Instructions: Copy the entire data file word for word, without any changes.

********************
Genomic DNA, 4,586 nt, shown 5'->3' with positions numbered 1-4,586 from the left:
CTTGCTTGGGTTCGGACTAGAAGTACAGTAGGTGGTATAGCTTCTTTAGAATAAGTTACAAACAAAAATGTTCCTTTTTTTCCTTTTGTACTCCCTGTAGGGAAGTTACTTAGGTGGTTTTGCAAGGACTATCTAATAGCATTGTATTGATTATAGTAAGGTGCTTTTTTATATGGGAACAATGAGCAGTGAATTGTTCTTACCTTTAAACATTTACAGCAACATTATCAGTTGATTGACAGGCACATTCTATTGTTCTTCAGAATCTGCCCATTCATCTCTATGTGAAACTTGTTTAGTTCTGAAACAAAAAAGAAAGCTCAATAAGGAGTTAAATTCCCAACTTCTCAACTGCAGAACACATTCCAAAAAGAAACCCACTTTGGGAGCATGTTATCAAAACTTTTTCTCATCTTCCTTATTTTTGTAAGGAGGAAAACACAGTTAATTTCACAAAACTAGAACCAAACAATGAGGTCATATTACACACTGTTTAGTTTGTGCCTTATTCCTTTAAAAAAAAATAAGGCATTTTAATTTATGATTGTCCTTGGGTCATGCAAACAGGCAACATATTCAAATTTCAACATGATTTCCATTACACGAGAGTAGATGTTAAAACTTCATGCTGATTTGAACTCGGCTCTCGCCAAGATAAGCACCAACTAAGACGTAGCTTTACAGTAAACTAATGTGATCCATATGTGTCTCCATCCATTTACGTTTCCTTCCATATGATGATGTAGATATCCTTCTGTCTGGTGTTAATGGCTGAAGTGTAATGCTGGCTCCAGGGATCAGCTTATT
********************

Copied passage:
Genomic DNA, 4,586 nt, shown 5'->3' with positions numbered 1-4,586 from the left:
CTTGCTTGGGTTCGGACTAGAAGTACAGTAGGTGGTATAGCTTCTTTAGAATAAGTTACAAACAAAAATGTTCCTTTTTTTCCTTTTGTACTCCCTGTAGGGAAGTTACTTAGGTGGTTTTGCAAGGACTATCTAATAGCATTGTATTGATTATAGTAAGGTGCTTTTTTATATGGGAACAATGAGCAGTGAATTGTTCTTACCTTTAAACATTTACAGCAACATTATCAGTTGATTGACAGGCACATTCTATTGTTCTTCAGAATCTGCCCATTCATCTCTATGTGAAACTTGTTTAGTTCTGAAACAAAAAAGAAAGCTCAATAAGGAGTTAAATTCCCAACTTCTCAACTGCAGAACACATTCCAAAAAGAAACCCACTTTGGGAGCATGTTATCAAAACTTTTTCTCATCTTCCTTATTTTTGTAAGGAGGAAAACACAGTTAATTTCACAAAACTAGAACCAAACAATGAGGTCATATTACACACTGTTTAGTTTGTGCCTTATTCCTTTAAAAAAAAATAAGGCATTTTAATTTATGATTGTCCTTGGGTCATGCAAACAGGCAACATATTCAAATTTCAACATGATTTCCATTACACGAGAGTAGATGTTAAAACTTCATGCTGATTTGAACTCGGCTCTCGCCAAGATAAGCACCAACTAAGACGTAGCTTTACAGTAAACTAATGTGATCCATATGTGTCTCCATCCATTTACGTTTCCTTCCATATGATGATGTAGATATCCTTCTGTCTGGTGTTAATGGCTGAAGTGTAATGCTGGCTCCAGGGATCAGCTTATT